Heads call for action to promote inclusion

14th September 2001 at 01:00
League tables and school inspections accused of blighting prospects of less academic pupils. Sue Learner reports

SCHOOL inspections and league tables have had a detrimental effect on pupils' GCSE performance, according to the Secondary Heads Association.

From 1987 to 1993, the percentage of pupils achieving five A* to C grades at GCSE dramatically improved. After this period the rate of improvement slowed down.

Tony Neal, the association's president, links the change to the creation of school league tables in 1992 and the Office for Standards in Education in 1993.

He said: "The Government's belief that high-profile accountability speeds pupil improvement is not borne out by the facts. The results picture is quite remarkable. Schools are valuing high-ability pupils as they are the ones bringing home the bacon."

Current national policies set schools against each other, he said. The long-term winners in this competitive environment are those schools who attract the most able and most motivated pupils. Consequently the less able and less motivated pupils are less valued.

To combat this, SHA is calling for "educational inclusion" and claims the Government is not doing enough to value all young people.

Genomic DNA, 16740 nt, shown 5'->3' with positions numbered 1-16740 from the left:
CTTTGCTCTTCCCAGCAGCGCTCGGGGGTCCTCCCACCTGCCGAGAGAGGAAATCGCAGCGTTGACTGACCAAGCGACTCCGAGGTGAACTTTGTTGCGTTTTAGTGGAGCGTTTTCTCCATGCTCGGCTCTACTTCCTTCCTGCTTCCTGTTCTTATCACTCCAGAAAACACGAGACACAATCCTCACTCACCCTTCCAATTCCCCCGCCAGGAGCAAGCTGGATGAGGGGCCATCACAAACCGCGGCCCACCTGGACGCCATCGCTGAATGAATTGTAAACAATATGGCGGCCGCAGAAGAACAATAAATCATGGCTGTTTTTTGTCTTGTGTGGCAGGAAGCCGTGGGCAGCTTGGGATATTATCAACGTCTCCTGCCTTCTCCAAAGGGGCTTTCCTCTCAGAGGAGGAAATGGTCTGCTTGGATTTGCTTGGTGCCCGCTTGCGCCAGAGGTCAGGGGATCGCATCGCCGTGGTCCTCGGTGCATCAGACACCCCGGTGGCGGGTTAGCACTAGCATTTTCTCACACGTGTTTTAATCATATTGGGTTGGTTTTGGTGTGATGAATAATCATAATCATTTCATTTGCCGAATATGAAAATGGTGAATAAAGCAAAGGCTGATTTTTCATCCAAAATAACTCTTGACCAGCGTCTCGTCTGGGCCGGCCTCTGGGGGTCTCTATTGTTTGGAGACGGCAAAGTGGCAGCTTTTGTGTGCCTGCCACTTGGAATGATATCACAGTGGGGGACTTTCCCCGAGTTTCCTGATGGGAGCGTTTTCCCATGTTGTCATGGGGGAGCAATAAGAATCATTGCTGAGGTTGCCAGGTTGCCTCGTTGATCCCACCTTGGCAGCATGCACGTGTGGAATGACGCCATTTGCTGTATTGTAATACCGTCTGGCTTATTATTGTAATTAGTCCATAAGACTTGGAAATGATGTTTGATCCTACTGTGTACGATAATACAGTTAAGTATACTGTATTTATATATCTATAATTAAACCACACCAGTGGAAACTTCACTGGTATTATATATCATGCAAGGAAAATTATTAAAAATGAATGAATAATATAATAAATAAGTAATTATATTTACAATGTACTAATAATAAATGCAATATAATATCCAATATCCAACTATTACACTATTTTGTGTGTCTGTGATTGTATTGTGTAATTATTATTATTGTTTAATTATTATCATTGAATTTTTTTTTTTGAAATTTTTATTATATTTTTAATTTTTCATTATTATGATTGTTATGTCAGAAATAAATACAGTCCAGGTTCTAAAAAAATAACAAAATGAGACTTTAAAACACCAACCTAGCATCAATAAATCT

Heads believe that the Government is focusing only on certain schools and certain parts of the country.

John Dunford, the general secretary of SHA, said: "There are lots of incentives for schools to exclude but very few to include. The five A* to C GCSEs creates perverse incentives and the Government should abandon that. Some schools in the most challenging circumstances with low GCSEs are ones the Government should be most proud of."

To help promote "educational inclusion" SHA is calling for:

* statistics to be kept on the percentage of secondary school pupils being educated in their local school.

* national targets to be set and incentives to be offered to schools to provide places for local children.

* a limit to be put on the number of permanently excluded pupils allowed in a single year group in a school. Some schools have 10 to 15 per cent in a single year group * a valid system of value-added analysis to be used where school effectiveness is measured and reported.

* funding should not merely confined to schools in deprived areas but based on disadvantage measured by pupils' prior attainment.

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